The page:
JCT estimated revenue of $338.8 billion over 10 years from the transition tax. Not all of that was from the actual transition tax; some was the follow-on tax effects of increased dividends, share buybacks, and reduced interest expense due to repatriated cash. If we take the 2016 estimate of “indefinitely reinvested foreign earnings” of Russell 1000 public companies alone, Audit Analytics estimated a total of $2.6 trillion in 2016. If only half of this is in liquid assets taxed at 15.5% (and the balance in illiquid assets taxed at 8%), this would generate a transition tax liability of $352.5 billion. While it is likely that foreign tax credits will offset some of this estimated tax, we haven’t yet considered any additional tax generated by increased dividends and share buybacks. What these numbers indicate is that the JCT estimates are most likely based on tax revenue from publicly listed multinational corporations and do not include any transition tax revenue from nonresident individual US Shareholders. Furthermore, while JCT would have had access to Form 5471 data from all US Shareholders (including individuals), that form does not indicate how much accumulated foreign tax credit might be available should a shareholder make a §962 election, so JCT would have had no way to estimate tax revenue from individual US Shareholders. If revenues from individual US Shareholders weren’t included in the original revenue estimates,then providing relief to these taxpayers will not increase the overall cost of tax reform.
The Way Forward
There is no way to know which of these three avenues (regulatory relief, litigation, or legislation) will ultimately be successful. Fortunately, there’s no reason not to pursue all three in parallel. See Americans Abroad for Tax Fairness for a series of emails to send to the US Treasury and Congressional leaders. See American Small Businesses Against the Repatriation & GILTI Taxes for a summary of Monte Silver’s advocacy on this issue and to donate to his lawsuit. Finally, write to your own Congressional representatives to make sure they are aware of the unjust demands that tax reform placed on US small business owners who live and work (and pay taxes) outside the US.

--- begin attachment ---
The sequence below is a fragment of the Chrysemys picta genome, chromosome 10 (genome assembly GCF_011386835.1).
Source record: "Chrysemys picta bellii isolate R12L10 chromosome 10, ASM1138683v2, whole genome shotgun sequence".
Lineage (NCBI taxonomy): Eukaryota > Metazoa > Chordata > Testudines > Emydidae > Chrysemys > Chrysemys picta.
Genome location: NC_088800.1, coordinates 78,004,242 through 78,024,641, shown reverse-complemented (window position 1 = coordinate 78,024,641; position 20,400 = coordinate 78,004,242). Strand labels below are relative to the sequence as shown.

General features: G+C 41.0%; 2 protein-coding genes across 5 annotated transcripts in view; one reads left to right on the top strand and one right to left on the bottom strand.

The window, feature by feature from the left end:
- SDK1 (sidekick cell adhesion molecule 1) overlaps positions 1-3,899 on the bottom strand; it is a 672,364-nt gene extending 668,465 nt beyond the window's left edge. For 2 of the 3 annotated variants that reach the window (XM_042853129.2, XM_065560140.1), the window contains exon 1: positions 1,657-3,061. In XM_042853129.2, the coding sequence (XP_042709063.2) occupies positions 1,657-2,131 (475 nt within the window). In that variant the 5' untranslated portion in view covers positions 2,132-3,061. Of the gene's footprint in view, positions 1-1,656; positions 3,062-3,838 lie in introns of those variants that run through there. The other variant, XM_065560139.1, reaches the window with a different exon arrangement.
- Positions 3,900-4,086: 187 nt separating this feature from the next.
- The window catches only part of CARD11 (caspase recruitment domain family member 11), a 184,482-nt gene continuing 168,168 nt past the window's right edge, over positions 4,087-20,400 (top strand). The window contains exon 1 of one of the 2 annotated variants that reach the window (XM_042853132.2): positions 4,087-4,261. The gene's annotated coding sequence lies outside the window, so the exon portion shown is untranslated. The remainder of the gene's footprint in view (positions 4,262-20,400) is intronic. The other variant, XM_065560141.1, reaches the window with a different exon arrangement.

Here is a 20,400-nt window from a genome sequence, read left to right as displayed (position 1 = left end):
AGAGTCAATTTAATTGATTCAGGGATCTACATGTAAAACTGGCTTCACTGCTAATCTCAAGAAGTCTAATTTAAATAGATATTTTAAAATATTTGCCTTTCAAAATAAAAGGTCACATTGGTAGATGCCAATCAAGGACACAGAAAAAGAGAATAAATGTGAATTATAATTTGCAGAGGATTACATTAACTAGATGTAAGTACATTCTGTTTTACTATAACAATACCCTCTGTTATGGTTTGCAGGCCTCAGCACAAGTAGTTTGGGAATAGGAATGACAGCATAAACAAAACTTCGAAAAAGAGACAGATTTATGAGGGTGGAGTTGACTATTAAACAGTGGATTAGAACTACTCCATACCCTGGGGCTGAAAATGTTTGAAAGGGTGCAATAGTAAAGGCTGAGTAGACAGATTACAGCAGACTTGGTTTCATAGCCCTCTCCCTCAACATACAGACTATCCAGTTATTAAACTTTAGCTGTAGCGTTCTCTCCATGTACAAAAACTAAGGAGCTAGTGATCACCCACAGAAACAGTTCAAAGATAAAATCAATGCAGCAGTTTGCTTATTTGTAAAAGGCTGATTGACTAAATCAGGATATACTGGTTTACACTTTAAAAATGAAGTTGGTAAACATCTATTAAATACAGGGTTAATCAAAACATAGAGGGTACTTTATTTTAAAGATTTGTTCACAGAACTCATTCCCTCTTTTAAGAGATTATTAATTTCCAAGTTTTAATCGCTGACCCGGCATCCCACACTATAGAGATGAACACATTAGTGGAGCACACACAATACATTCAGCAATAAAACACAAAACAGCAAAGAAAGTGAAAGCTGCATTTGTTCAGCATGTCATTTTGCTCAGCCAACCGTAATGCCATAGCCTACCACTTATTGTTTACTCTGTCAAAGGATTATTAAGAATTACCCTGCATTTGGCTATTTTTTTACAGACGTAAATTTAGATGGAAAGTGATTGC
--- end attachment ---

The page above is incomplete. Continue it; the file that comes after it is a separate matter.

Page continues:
Thomas Barthold, JCT Chief of Staff, quoted at https://www.bna.com/early-numbers-show-n57982093122/
Public corporations are required to keep track of deferred taxes. When tax is deferred “indefinitely” because the firm has no plans to repatriate funds from foreign subsidiaries, this amount must be tracked and disclosed as “indefinitely reinvested foreign earnings” under US accounting standards.
Note that Apple’s estimated transition tax liability of $38 billion is approximately equal to 15.5% of their foreign cash holdings of $252 billion, indicating very little in the way of non-liquid assets or offsetting foreign tax credits. Furthermore, Apple’s 2017 annual report (on page 58) reports only $128.7 billion of indefinitely reinvested foreign earnings. So estimating the transition tax liability based on aggregate indefinitely reinvested foreign earnings should give a conservative estimate.
 Apple is buying back $100 billion in shares – http://time.com/5262187/apple-announces-100-billion-share-buyback-after-beating-profit-expectations/